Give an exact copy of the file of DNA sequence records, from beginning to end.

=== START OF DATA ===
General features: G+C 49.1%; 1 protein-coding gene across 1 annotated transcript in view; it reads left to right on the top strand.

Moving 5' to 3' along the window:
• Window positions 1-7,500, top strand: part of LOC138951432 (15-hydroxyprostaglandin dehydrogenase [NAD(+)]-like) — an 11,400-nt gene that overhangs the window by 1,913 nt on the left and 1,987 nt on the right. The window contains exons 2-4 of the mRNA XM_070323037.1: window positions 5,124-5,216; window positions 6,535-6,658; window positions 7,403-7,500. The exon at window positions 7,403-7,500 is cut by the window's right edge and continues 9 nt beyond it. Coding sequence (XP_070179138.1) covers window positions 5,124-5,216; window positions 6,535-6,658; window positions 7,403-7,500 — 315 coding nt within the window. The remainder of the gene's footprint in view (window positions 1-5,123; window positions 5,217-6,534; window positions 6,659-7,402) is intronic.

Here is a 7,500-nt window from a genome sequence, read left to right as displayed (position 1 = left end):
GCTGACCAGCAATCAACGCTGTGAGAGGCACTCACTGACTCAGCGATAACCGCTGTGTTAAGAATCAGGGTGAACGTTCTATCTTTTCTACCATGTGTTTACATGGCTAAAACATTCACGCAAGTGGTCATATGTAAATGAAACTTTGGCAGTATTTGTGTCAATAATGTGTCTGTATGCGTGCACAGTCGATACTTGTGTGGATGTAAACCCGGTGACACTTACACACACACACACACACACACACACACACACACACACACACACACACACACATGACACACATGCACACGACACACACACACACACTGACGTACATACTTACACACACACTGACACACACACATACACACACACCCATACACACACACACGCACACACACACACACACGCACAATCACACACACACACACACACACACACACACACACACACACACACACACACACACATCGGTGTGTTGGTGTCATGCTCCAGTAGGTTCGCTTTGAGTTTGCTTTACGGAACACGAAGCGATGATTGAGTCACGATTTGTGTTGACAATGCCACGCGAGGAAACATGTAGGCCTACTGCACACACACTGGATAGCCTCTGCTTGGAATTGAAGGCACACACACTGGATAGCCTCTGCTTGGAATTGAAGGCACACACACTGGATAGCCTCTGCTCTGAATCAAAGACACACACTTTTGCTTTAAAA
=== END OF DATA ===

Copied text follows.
General features: G+C 49.1%; 1 protein-coding gene across 1 annotated transcript in view; it reads left to right on the top strand.

Moving 5' to 3' along the window:
• Window positions 1-7,500, top strand: part of LOC138951432 (15-hydroxyprostaglandin dehydrogenase [NAD(+)]-like) — an 11,400-nt gene that overhangs the window by 1,913 nt on the left and 1,987 nt on the right. The window contains exons 2-4 of the mRNA XM_070323037.1: window positions 5,124-5,216; window positions 6,535-6,658; window positions 7,403-7,500. The exon at window positions 7,403-7,500 is cut by the window's right edge and continues 9 nt beyond it. Coding sequence (XP_070179138.1) covers window positions 5,124-5,216; window positions 6,535-6,658; window positions 7,403-7,500 — 315 coding nt within the window. The remainder of the gene's footprint in view (window positions 1-5,123; window positions 5,217-6,534; window positions 6,659-7,402) is intronic.

Here is a 7,500-nt window from a genome sequence, read left to right as displayed (position 1 = left end):
GCTGACCAGCAATCAACGCTGTGAGAGGCACTCACTGACTCAGCGATAACCGCTGTGTTAAGAATCAGGGTGAACGTTCTATCTTTTCTACCATGTGTTTACATGGCTAAAACATTCACGCAAGTGGTCATATGTAAATGAAACTTTGGCAGTATTTGTGTCAATAATGTGTCTGTATGCGTGCACAGTCGATACTTGTGTGGATGTAAACCCGGTGACACTTACACACACACACACACACACACACACACACACACACACACACACACACACACATGACACACATGCACACGACACACACACACACACTGACGTACATACTTACACACACACTGACACACACACATACACACACACCCATACACACACACACGCACACACACACACACACGCACAATCACACACACACACACACACACACACACACACACACACACACACACACACACACATCGGTGTGTTGGTGTCATGCTCCAGTAGGTTCGCTTTGAGTTTGCTTTACGGAACACGAAGCGATGATTGAGTCACGATTTGTGTTGACAATGCCACGCGAGGAAACATGTAGGCCTACTGCACACACACTGGATAGCCTCTGCTTGGAATTGAAGGCACACACACTGGATAGCCTCTGCTTGGAATTGAAGGCACACACACTGGATAGCCTCTGCTCTGAATCAAAGACACACACTTTTGCTTTAAAA